Like many couples, my man H and I have wrestled with the ‘two-body problem’ during our eight years together. The two-body problem is mainly referred to when discussing academic couples finding work in the same place. I do agree that the geographical and job distribution of universities is lower than the distribution of, say, accounting firms. However, to my mind it is surely a challenge to find two great jobs in the one place regardless of your field.Continue reading “The week of the dogs”
The week we Via-ed Verde-ishly
Warning: for some inexplicable reason, this post contains an alarming amount of alliterations.
Yesterday we bundled our bikes into the bottom of a bus and headed off to explore the mountains that surround Tortosa. We ventured with verve to velocipede on the Via Verde.
Via Verdes (or Greenway) are old train lines that have been converted into cycling and walking paths over the past 20 years. Apparently most of the original train routes were never used or even completed, an ambitious infrastructure plan that was, for lack of a better word, derailed by the Spanish Civil War.
There are more than 90 Via Verdes across Spain (more than 7,500 km of path), and because trains can only go so fast up a hill, all of the trails are gloriously flat. The route that ends in Tortosa combines Via Verdes of two regions and starts in Arnes on the southern Catalonian border. However, due to the wonderful weekend bus timetable not including a bus to that particular village, we started our adventure in Gandesa in Terra Alta, around 40km north of Tortosa.
We hopped off the bus at about 9:30, ready for a superb day of self-propelled splendour. Gandesa’s main attraction, the region’s wine cellar was not open yet (probably for the best), so we pedalled off towards the south.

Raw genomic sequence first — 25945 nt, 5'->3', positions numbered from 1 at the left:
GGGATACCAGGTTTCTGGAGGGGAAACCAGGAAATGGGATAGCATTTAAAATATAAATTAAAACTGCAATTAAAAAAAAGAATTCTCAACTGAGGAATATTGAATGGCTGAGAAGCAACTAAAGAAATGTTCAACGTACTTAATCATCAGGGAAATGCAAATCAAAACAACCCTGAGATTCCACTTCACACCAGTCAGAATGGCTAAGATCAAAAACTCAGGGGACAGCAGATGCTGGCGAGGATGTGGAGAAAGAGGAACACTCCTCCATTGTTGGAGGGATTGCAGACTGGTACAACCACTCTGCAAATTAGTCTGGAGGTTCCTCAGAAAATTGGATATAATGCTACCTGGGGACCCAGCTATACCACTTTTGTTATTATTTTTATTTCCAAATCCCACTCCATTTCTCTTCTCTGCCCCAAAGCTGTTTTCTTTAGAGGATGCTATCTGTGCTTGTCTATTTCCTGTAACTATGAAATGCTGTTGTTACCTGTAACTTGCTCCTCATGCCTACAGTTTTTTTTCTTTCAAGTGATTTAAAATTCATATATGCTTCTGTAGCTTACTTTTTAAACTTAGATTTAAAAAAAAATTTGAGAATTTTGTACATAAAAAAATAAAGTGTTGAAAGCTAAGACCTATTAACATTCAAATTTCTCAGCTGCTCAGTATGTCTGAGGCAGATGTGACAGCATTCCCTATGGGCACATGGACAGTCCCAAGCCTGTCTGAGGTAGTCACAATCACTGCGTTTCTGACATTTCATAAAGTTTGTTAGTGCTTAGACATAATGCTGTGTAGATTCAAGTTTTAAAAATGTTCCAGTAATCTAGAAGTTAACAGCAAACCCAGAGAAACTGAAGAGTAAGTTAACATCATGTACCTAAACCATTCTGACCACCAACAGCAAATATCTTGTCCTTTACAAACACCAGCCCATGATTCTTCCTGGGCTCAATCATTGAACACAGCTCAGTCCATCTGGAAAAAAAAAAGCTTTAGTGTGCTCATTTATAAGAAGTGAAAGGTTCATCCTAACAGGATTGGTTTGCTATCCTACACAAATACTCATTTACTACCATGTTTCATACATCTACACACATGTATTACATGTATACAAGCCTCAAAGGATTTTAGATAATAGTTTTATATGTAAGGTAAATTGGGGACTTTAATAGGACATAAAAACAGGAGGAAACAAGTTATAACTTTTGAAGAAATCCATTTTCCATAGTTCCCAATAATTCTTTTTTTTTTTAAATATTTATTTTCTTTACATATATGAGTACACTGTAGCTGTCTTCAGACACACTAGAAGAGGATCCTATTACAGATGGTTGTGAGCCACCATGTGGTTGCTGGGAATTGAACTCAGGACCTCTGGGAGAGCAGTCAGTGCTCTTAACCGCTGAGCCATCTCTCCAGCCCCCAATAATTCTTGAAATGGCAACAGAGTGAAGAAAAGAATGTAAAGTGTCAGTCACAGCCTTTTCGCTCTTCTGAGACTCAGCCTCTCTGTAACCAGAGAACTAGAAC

Terra Alta, the region adjacent to Tortosa’s Baix Ebre province, fortunately contains many walking/cycling routes that are well marked and provided amazing views of vineyards, orchards, and geologically-impressive mountains.
Unfortunately, only one of these trails is a Via Verde. The others are steep and scree-ish. So the first 9km of our journey was over hill and under dale along a dirt rode to get to the start of the official Via Verde track. Beautiful views but I was too busy watching the loose gravel on my timid treddly.
We hit the straight and narrow in Bot, a gorgeous sandstone village with delicious chocolate croissants. As we started along the Verde’s wide, paved and city-bike friendly path, we realised what a genius idea it had been to start in Gandesa and ride back towards Tortosa, or towards the sea. We were going down hill the whole way!
And so we coasted. We coasted through old train tunnels that were lit with solar-powered lights, lit by our cleverly packed head-torches and even one tunnel that was lit by the headlights of a friendly policeman. We coasted past stunning swimming spots, charismatic cliffs, bold bridges and stately old train stations. Apart from the occasional sod struggling up the slight incline, we were on our own too (thank you winter!).
Lunch No. 1 was consumed at Fontcalda, a popular swimming hole with a natural warm spring. Lunch No 2. was devoured in Xerta, near where the Terra Alta Via Verde joins the Baix Ebre leg of the trail. We followed the huge Ebre river back to Tortosa, dragging our bruised buttocks home by about 4pm. An amazing 40km adventure to amplify our attraction to the alluring (Terra) Alta.
For more information:
The Via Verde website (In English): http://www.viasverdes.com/en
Gandesa to Tortosa tour notes: http://www.hife.es/es/servicios-hife/bus-bici-via-verde/
A map that I blatantly stole from the Tortosa Via Verde information sign:
The week of the jamón
Finally, after two months of filler, of pretending this blog is about science or experiencing a new culture or some such, I can finally write the blog post that this website was born to host. The real reason we moved to Spain. La semana del jamón.